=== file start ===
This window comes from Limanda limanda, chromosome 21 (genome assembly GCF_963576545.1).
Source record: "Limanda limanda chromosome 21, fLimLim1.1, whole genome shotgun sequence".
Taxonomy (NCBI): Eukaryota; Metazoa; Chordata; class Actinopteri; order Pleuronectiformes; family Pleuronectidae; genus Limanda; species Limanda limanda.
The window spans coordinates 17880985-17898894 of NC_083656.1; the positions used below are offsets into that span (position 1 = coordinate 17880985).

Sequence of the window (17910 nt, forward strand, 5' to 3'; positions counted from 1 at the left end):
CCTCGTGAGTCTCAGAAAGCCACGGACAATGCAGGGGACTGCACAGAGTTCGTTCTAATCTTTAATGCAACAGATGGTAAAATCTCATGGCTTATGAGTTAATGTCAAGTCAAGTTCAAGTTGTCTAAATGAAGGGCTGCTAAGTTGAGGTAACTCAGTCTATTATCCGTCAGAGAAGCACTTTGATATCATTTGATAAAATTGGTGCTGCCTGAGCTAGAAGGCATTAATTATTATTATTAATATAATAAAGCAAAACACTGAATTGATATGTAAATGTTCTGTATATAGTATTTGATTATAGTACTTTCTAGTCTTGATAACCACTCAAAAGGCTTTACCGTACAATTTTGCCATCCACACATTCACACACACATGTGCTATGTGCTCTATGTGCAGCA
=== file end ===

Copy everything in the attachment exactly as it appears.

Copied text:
This window comes from Limanda limanda, chromosome 21 (genome assembly GCF_963576545.1).
Source record: "Limanda limanda chromosome 21, fLimLim1.1, whole genome shotgun sequence".
Taxonomy (NCBI): Eukaryota; Metazoa; Chordata; class Actinopteri; order Pleuronectiformes; family Pleuronectidae; genus Limanda; species Limanda limanda.
The window spans coordinates 17880985-17898894 of NC_083656.1; the positions used below are offsets into that span (position 1 = coordinate 17880985).

Sequence of the window (17910 nt, forward strand, 5' to 3'; positions counted from 1 at the left end):
CCTCGTGAGTCTCAGAAAGCCACGGACAATGCAGGGGACTGCACAGAGTTCGTTCTAATCTTTAATGCAACAGATGGTAAAATCTCATGGCTTATGAGTTAATGTCAAGTCAAGTTCAAGTTGTCTAAATGAAGGGCTGCTAAGTTGAGGTAACTCAGTCTATTATCCGTCAGAGAAGCACTTTGATATCATTTGATAAAATTGGTGCTGCCTGAGCTAGAAGGCATTAATTATTATTATTAATATAATAAAGCAAAACACTGAATTGATATGTAAATGTTCTGTATATAGTATTTGATTATAGTACTTTCTAGTCTTGATAACCACTCAAAAGGCTTTACCGTACAATTTTGCCATCCACACATTCACACACACATGTGCTATGTGCTCTATGTGCAGCA